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Wednesday, 14 March 1973
Page: 557

Mr DEPUTY SPEAKER -Order! If the honourable member would link his remarks to the Bill I would appreciate it.

Mr PEACOCK - I think I could go on from the point that I was making and say that a greater flexibility in work patterns and job mobility to allow a woman to leave her work and come back to it at various stages of her life, if she feels she wants to, is most important. There are, of course, government schemes which allow women to do just that.

The second matter for concern is the figures which show the areas in which women are employed and their average wages. I will not go into this matter in great detail, Mr Deputy Speaker, because I may be straying from the matter under discussion, although to my way of thinking it lies at the base of the matters that I was putting to you. The figures show that women are not favoured in managerial positions. Only 2 per cent of women are managers, compared with 8 per cent of men. To meet with your direction, Mr Deputy Speaker, I shall leave the figures by saying they reveal an unfortunate picture which is due in part to the problems on which I have already touched. The fact that a woman tends to leave her work, marry, stay away and return to it does not make natural progress through the ranks of an organisation very easy, but I think that the lack of progress is due in part to the reluctance to give a woman responsibility or a particular job just because she is a woman. This is lamentable. We may be conservative in this direction. Women in Australia and around the world have shown that they can do just about anything if they have to and that they can do some surprising things well. I would assume that the passage of this legislation will assist them to a greater extent.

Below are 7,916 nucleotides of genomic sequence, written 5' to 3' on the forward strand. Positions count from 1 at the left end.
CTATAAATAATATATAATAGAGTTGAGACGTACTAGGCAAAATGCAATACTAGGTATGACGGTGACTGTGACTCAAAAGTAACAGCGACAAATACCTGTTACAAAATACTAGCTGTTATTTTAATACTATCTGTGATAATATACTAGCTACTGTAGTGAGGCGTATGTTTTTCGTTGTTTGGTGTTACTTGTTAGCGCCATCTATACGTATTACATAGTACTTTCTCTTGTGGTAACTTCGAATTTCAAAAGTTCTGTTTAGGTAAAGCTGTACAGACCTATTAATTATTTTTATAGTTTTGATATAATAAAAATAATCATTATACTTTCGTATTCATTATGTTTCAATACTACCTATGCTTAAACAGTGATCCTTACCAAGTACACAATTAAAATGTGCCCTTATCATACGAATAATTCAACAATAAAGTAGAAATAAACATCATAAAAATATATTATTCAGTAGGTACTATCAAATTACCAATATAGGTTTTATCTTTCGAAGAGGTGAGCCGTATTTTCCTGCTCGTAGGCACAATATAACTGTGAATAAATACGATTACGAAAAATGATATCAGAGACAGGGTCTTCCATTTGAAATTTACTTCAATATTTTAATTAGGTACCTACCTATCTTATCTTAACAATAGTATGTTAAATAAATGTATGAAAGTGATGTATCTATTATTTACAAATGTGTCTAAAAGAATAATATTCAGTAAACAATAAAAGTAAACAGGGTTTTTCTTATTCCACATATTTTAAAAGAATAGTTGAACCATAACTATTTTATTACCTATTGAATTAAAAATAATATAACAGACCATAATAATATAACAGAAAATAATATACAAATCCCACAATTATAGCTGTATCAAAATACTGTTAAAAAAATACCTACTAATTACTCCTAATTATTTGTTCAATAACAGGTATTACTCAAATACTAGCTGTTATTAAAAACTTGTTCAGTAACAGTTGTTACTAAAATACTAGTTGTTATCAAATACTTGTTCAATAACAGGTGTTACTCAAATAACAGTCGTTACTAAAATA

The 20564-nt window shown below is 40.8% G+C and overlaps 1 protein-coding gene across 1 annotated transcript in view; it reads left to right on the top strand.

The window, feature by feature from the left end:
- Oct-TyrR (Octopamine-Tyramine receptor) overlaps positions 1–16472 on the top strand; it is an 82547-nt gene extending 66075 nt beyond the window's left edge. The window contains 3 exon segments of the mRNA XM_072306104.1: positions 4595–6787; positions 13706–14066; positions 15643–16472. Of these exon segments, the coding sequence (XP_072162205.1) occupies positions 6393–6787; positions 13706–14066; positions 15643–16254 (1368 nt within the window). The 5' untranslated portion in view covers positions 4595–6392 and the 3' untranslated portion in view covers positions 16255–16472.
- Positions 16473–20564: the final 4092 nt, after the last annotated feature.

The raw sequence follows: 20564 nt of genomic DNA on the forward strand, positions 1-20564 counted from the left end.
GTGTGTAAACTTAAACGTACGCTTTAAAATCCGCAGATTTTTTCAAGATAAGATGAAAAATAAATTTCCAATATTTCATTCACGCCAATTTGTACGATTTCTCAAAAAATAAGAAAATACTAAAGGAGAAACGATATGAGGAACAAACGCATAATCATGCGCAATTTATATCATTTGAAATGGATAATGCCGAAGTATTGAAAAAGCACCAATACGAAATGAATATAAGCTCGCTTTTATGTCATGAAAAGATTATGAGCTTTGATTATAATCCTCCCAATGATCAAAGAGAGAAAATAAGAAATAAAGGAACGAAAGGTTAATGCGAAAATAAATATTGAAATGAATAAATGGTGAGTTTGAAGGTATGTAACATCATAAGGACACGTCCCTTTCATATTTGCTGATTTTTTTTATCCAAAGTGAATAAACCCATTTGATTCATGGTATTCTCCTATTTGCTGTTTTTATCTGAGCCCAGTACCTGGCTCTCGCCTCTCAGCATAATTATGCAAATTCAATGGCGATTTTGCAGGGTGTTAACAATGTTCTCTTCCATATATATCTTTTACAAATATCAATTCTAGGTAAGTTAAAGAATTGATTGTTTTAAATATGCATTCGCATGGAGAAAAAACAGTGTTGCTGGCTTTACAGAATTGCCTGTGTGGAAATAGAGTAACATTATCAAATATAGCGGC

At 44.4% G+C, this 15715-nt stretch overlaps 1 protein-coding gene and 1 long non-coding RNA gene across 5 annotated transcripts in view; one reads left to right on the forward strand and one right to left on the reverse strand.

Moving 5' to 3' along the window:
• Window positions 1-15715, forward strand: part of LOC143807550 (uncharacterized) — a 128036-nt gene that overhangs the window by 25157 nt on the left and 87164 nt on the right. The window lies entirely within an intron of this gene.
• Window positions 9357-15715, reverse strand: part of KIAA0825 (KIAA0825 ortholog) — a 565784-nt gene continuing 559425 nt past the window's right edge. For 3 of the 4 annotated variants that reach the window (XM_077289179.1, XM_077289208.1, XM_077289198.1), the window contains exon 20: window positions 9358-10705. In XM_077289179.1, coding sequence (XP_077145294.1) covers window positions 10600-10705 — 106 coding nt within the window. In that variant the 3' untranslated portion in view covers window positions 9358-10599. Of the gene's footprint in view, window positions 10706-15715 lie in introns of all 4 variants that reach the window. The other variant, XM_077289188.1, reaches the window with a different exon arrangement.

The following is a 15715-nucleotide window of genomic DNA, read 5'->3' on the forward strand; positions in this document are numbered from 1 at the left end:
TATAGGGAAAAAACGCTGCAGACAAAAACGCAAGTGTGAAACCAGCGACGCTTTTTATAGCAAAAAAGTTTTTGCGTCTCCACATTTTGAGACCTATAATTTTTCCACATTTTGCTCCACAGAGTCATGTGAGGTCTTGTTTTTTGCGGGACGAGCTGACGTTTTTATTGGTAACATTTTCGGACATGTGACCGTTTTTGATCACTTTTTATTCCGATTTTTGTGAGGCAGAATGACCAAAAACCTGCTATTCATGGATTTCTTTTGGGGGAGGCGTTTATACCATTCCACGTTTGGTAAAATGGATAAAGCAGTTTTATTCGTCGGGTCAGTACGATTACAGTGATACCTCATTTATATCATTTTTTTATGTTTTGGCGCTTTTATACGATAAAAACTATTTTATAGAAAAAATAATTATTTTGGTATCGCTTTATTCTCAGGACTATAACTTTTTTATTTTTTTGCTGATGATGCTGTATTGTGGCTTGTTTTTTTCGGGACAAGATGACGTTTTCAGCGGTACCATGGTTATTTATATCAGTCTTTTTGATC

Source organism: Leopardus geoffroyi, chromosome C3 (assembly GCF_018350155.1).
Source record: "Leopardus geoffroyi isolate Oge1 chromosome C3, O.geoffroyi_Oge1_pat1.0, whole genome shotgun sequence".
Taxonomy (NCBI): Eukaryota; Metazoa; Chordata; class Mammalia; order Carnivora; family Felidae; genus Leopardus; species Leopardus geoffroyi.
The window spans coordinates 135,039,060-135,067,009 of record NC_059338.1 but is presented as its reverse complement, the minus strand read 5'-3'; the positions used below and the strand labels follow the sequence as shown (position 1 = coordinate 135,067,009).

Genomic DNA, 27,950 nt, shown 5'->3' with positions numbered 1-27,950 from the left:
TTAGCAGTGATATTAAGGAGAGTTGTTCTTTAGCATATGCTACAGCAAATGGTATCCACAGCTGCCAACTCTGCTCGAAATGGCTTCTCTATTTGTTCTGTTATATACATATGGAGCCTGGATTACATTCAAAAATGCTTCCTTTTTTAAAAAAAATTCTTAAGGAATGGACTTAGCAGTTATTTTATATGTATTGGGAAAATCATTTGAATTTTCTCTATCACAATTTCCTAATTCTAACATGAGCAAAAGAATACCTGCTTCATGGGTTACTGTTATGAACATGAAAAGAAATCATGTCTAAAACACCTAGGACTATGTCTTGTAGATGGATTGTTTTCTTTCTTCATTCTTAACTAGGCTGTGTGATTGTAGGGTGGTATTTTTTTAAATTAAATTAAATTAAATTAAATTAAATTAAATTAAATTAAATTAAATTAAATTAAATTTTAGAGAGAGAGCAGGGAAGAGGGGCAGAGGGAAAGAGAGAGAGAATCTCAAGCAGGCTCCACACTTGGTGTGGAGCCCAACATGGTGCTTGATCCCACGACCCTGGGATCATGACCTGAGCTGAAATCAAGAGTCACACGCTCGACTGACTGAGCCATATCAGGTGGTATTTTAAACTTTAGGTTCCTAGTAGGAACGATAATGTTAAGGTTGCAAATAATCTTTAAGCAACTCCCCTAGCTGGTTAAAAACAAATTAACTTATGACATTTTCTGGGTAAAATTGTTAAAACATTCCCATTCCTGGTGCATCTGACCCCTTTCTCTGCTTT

There are areas in which individuals can do something to involve women more closely in the fabric of society as a whole and not just in one area - namely, the home. It mav seem surprising at first, but the first women barristers were a surprise, as were the first women doctors, the first women politicians, the first women taxi drivers, the first women company directors and a host of others who are now regarded as commonplace. I focused on this aspect of the Bill because women in our community are a most conspicuous example of a group in our society which is under-involved. Obviously there are others. There are many young women who are not involved in society and who have so much to offer. I wanted to point out this under-involvement of women. In no way qualifying what I have said, I simply make one point which frequently seems to be overlooked. Progress towards a more equitable social role for women must of necessity involve an altered social role for men. Women deserve equal pay and opportunity. Therefore the role of the male as provider must be changed. So, too, the legal bias which can economically cripple divorced men should be changed, and legal cases should be determined on their merits. I shall not stroll further from the point. In conclusion I say that I support the Bill. I regret that I have had to curtail my remarks - not as a consequence of your direction, Mr Deputy Speaker, but because of the need to meet another commitment.

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